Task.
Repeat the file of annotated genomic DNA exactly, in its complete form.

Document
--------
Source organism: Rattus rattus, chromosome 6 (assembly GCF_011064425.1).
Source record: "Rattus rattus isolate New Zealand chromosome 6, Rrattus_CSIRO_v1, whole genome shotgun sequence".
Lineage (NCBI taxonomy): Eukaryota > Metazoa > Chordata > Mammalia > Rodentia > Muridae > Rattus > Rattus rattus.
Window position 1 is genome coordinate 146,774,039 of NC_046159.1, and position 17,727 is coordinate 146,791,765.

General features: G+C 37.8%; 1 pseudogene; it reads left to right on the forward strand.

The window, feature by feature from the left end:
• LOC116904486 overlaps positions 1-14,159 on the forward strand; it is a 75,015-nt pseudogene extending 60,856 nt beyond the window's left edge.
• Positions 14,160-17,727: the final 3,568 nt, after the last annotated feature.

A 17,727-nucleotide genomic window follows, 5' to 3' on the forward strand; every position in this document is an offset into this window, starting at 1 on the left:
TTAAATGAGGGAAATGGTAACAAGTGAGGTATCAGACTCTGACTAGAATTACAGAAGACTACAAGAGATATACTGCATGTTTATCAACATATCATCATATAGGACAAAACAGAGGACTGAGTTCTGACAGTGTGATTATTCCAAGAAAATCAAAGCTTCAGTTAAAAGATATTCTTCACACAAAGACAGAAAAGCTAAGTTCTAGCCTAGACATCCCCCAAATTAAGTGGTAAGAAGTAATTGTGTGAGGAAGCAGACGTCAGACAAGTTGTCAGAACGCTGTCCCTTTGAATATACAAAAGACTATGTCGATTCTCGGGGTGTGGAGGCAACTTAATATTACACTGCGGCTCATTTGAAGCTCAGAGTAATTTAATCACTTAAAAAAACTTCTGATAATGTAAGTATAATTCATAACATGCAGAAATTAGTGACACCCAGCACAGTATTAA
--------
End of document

Source organism: Rattus rattus, chromosome 6 (assembly GCF_011064425.1).
Source record: "Rattus rattus isolate New Zealand chromosome 6, Rrattus_CSIRO_v1, whole genome shotgun sequence".
Lineage (NCBI taxonomy): Eukaryota > Metazoa > Chordata > Mammalia > Rodentia > Muridae > Rattus > Rattus rattus.
Window position 1 is genome coordinate 146,774,039 of NC_046159.1, and position 17,727 is coordinate 146,791,765.

General features: G+C 37.8%; 1 pseudogene; it reads left to right on the forward strand.

The window, feature by feature from the left end:
• LOC116904486 overlaps positions 1-14,159 on the forward strand; it is a 75,015-nt pseudogene extending 60,856 nt beyond the window's left edge.
• Positions 14,160-17,727: the final 3,568 nt, after the last annotated feature.

A 17,727-nucleotide genomic window follows, 5' to 3' on the forward strand; every position in this document is an offset into this window, starting at 1 on the left:
TTAAATGAGGGAAATGGTAACAAGTGAGGTATCAGACTCTGACTAGAATTACAGAAGACTACAAGAGATATACTGCATGTTTATCAACATATCATCATATAGGACAAAACAGAGGACTGAGTTCTGACAGTGTGATTATTCCAAGAAAATCAAAGCTTCAGTTAAAAGATATTCTTCACACAAAGACAGAAAAGCTAAGTTCTAGCCTAGACATCCCCCAAATTAAGTGGTAAGAAGTAATTGTGTGAGGAAGCAGACGTCAGACAAGTTGTCAGAACGCTGTCCCTTTGAATATACAAAAGACTATGTCGATTCTCGGGGTGTGGAGGCAACTTAATATTACACTGCGGCTCATTTGAAGCTCAGAGTAATTTAATCACTTAAAAAAACTTCTGATAATGTAAGTATAATTCATAACATGCAGAAATTAGTGACACCCAGCACAGTATTAA